Google’s impressive-sounding Pixel Visual Core image processing unit (IPU) continues to be a confusing piece of silicon.
While the IPU could be the start of Google eventually creating its own processors and other smartphone components — which would be a big step for the Pixel line and Android devices in general — as it stands right now, it looks like the Visual Core doesn’t really do much, at least not when it comes to Google’s own camera app.
— Evan (@emuneee) February 7, 2018
Google activated the Visual Core this week, stating that, as of right now, the proprietary chip would only be used for creating HDR+ photos in third-party apps like Instagram and Snapchat. However, the company also hinted that the Pixel Visual Core could have more purposes in the future.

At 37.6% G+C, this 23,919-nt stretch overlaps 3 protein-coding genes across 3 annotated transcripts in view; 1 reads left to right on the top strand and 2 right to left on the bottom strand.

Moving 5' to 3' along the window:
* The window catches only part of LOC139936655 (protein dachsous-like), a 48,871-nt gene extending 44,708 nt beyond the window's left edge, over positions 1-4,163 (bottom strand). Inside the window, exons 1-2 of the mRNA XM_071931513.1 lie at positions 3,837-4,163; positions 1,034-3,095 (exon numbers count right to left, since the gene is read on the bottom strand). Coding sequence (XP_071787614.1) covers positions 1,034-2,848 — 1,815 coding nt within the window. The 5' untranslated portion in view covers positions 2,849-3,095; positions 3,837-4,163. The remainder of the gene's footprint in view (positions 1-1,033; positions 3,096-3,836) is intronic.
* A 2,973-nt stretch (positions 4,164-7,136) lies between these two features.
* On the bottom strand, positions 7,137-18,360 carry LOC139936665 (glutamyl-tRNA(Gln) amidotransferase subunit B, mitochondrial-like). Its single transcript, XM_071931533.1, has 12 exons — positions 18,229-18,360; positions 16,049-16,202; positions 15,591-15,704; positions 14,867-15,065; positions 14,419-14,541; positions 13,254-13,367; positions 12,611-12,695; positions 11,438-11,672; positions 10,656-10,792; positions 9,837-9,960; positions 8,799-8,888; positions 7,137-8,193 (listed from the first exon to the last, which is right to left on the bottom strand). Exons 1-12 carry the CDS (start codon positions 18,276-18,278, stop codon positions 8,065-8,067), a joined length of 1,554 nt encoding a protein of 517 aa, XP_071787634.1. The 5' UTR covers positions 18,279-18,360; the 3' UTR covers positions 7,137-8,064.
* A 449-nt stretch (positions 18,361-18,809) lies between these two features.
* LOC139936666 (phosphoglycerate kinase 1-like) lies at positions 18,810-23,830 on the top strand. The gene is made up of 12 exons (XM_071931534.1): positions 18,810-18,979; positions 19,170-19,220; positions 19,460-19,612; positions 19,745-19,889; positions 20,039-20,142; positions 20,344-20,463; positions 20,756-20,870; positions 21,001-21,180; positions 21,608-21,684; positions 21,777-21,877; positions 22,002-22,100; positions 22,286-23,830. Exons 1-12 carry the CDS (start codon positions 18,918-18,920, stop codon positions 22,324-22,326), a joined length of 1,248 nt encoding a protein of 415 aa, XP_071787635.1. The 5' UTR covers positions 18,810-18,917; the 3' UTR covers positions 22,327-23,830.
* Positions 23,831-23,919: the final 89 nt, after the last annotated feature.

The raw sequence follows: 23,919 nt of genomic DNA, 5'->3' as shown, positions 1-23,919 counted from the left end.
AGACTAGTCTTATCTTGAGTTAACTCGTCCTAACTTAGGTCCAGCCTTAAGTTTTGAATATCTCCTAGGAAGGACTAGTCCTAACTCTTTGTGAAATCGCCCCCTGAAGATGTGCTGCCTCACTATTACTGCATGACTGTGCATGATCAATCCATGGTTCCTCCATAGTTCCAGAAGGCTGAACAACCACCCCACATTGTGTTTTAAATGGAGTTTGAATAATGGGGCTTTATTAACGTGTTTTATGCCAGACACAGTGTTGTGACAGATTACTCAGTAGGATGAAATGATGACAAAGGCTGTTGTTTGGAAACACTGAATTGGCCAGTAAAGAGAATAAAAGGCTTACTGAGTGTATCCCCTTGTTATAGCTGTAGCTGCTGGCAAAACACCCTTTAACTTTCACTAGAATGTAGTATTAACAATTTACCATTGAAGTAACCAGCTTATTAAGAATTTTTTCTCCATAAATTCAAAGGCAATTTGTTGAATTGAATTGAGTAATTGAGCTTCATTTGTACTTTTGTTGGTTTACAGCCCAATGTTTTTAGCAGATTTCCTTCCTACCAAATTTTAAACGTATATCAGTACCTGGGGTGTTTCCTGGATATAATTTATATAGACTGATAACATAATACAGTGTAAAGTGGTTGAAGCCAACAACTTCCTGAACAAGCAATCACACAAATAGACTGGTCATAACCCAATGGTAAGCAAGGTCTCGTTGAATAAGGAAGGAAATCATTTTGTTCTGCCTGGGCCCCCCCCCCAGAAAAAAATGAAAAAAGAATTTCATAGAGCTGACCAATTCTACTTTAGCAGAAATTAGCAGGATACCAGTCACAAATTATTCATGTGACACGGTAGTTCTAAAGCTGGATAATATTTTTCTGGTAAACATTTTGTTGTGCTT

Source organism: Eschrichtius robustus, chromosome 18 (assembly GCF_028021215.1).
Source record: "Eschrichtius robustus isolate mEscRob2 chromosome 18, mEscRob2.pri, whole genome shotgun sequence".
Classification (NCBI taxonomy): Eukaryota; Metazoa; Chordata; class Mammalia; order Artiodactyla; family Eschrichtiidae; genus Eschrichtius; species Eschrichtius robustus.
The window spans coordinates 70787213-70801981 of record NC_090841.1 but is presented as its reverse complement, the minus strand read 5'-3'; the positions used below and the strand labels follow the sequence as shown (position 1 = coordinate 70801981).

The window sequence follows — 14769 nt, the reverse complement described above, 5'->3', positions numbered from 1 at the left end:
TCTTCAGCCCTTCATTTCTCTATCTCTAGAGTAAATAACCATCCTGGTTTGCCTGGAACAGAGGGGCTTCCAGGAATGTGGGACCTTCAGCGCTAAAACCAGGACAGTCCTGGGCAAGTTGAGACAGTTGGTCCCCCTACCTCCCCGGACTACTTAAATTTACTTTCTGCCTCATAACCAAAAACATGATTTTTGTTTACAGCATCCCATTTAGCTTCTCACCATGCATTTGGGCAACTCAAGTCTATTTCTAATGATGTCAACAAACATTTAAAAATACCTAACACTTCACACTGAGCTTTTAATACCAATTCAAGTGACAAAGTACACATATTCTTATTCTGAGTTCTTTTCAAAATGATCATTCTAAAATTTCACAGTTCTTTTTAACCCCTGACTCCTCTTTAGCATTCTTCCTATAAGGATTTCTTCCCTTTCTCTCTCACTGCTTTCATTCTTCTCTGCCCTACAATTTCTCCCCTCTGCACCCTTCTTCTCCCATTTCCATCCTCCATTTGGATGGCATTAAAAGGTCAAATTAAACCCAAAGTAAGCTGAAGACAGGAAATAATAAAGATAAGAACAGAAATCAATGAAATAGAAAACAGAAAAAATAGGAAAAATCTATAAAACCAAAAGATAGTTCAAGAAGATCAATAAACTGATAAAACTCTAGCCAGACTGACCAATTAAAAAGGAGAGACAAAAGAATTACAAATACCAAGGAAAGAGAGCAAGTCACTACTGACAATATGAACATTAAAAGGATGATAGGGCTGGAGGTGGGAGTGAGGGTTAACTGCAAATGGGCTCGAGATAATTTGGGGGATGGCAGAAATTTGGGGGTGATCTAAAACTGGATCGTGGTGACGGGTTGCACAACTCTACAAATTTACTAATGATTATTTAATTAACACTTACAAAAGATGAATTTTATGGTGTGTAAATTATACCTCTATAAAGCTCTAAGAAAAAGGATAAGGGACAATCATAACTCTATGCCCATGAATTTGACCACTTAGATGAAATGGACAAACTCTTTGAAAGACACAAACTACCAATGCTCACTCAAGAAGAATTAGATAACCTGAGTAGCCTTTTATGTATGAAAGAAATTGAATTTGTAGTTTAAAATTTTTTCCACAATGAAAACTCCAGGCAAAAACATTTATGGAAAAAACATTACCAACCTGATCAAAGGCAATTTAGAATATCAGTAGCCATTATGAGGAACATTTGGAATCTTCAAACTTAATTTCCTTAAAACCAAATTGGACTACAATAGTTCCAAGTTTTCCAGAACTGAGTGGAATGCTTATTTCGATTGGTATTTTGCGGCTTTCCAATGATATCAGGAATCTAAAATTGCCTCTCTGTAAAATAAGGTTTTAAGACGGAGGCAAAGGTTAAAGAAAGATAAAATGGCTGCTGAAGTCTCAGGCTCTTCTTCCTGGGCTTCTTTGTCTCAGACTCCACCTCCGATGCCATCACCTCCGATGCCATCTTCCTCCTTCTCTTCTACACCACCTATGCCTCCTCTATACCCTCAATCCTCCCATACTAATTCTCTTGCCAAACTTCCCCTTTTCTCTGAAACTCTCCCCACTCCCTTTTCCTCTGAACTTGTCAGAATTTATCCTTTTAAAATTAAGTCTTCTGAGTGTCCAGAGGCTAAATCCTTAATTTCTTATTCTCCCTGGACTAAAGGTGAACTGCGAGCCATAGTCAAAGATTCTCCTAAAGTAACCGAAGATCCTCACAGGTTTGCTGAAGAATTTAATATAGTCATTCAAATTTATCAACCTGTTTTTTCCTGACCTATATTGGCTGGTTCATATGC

In an interview published in fonearena back in November of last year, the Pixel 2’s camera team explained that it did a lot of optimization within the Pixel camera app to ensure optimal performance, which means that the Pixel Visual Core isn’t necessary for images captured with the native camera app.
So in a sense, despite the fact that the Pixel Core now manages third-party HDR+ integration, it doesn’t seem entirely necessary to the Pixel 2’s camera experience.
An excerpt from fonearena’s interview reads as follows:
“So we’re really looking forward to see what they do with it. Turns out we do pretty sophisticated processing, optimizing and tuning in the camera app itself to get the maximum performance possible. We do ZSL and fast buffering to get fast HDR capture. So we don’t take advantage of the Pixel Visual Core, we don’t need to take advantage of it. So you won’t see changes in the pictures captured from the default camera app in the coming weeks. What you’ll see is that pictures taken in 3rd party apps will get significantly better as they’ll start taking benefit from some of the HDR processing.”